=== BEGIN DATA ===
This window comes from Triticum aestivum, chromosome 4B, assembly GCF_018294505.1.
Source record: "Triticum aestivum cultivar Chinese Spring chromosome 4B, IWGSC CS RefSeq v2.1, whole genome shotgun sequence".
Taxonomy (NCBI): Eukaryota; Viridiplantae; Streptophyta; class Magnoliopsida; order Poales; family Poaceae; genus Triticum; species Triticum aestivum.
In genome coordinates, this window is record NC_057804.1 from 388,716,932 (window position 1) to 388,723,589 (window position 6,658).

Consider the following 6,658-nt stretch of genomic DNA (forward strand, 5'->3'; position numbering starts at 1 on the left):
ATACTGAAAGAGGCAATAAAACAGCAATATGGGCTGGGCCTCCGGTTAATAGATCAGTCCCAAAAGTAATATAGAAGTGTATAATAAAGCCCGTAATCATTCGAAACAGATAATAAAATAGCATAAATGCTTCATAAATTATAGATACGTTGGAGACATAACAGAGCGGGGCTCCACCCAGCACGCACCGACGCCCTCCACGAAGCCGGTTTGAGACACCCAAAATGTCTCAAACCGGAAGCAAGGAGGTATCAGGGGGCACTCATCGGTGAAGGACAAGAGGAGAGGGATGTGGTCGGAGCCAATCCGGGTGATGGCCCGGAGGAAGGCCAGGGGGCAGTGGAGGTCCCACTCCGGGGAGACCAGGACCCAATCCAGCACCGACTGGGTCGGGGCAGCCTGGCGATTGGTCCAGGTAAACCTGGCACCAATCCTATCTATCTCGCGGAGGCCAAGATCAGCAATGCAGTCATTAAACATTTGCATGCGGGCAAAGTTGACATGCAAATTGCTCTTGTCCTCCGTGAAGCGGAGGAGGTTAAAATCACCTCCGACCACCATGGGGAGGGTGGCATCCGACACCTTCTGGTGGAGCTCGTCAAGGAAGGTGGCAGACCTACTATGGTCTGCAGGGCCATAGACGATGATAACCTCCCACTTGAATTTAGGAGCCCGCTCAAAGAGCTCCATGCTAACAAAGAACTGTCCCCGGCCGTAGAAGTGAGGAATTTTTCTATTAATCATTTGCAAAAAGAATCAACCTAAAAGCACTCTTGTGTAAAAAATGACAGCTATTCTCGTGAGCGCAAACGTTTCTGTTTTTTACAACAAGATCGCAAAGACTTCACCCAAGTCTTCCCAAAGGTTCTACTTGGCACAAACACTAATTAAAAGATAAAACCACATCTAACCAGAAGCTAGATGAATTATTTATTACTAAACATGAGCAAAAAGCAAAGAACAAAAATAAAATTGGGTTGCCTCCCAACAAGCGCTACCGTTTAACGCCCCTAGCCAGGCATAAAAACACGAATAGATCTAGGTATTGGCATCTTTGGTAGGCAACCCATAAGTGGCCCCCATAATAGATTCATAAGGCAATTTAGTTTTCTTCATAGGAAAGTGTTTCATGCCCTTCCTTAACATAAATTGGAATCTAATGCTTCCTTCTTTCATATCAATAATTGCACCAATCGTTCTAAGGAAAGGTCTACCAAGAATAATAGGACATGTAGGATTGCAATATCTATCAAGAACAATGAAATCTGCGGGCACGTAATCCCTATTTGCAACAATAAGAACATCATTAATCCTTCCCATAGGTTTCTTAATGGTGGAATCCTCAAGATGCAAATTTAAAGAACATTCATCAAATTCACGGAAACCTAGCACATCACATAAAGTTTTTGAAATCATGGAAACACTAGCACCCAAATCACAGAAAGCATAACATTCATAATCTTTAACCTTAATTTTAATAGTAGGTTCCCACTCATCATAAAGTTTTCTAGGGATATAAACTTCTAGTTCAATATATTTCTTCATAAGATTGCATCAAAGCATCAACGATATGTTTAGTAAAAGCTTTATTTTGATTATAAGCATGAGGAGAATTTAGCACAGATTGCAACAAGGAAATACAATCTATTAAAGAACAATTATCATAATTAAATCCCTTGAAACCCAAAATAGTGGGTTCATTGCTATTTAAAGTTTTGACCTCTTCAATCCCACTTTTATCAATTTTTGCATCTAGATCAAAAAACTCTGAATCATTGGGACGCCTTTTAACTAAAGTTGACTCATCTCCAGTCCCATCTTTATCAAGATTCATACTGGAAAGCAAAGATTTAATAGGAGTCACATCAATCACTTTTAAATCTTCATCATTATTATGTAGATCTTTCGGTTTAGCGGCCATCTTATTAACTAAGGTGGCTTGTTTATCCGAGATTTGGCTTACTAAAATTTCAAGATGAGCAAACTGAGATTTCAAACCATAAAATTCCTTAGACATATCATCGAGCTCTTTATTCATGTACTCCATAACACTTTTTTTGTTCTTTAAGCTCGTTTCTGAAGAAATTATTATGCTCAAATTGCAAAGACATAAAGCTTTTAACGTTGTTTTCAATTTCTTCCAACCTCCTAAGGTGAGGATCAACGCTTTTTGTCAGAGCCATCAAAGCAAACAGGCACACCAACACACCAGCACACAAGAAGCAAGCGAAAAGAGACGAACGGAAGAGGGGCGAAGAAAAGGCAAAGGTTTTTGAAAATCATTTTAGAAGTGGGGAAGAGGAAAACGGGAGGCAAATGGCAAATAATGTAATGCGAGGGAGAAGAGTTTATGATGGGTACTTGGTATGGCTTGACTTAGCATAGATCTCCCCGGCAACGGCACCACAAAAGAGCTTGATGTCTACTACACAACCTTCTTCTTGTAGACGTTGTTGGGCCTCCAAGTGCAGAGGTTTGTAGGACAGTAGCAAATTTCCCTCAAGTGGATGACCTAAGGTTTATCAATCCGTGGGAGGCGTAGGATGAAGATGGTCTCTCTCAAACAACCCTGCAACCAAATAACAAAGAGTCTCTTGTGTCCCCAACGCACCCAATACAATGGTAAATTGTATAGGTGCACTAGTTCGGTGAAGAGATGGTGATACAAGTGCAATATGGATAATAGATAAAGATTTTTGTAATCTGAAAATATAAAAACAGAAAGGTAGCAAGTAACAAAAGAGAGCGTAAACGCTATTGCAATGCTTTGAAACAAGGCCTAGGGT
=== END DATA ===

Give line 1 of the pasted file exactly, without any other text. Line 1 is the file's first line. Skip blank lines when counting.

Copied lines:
This window comes from Triticum aestivum, chromosome 4B, assembly GCF_018294505.1.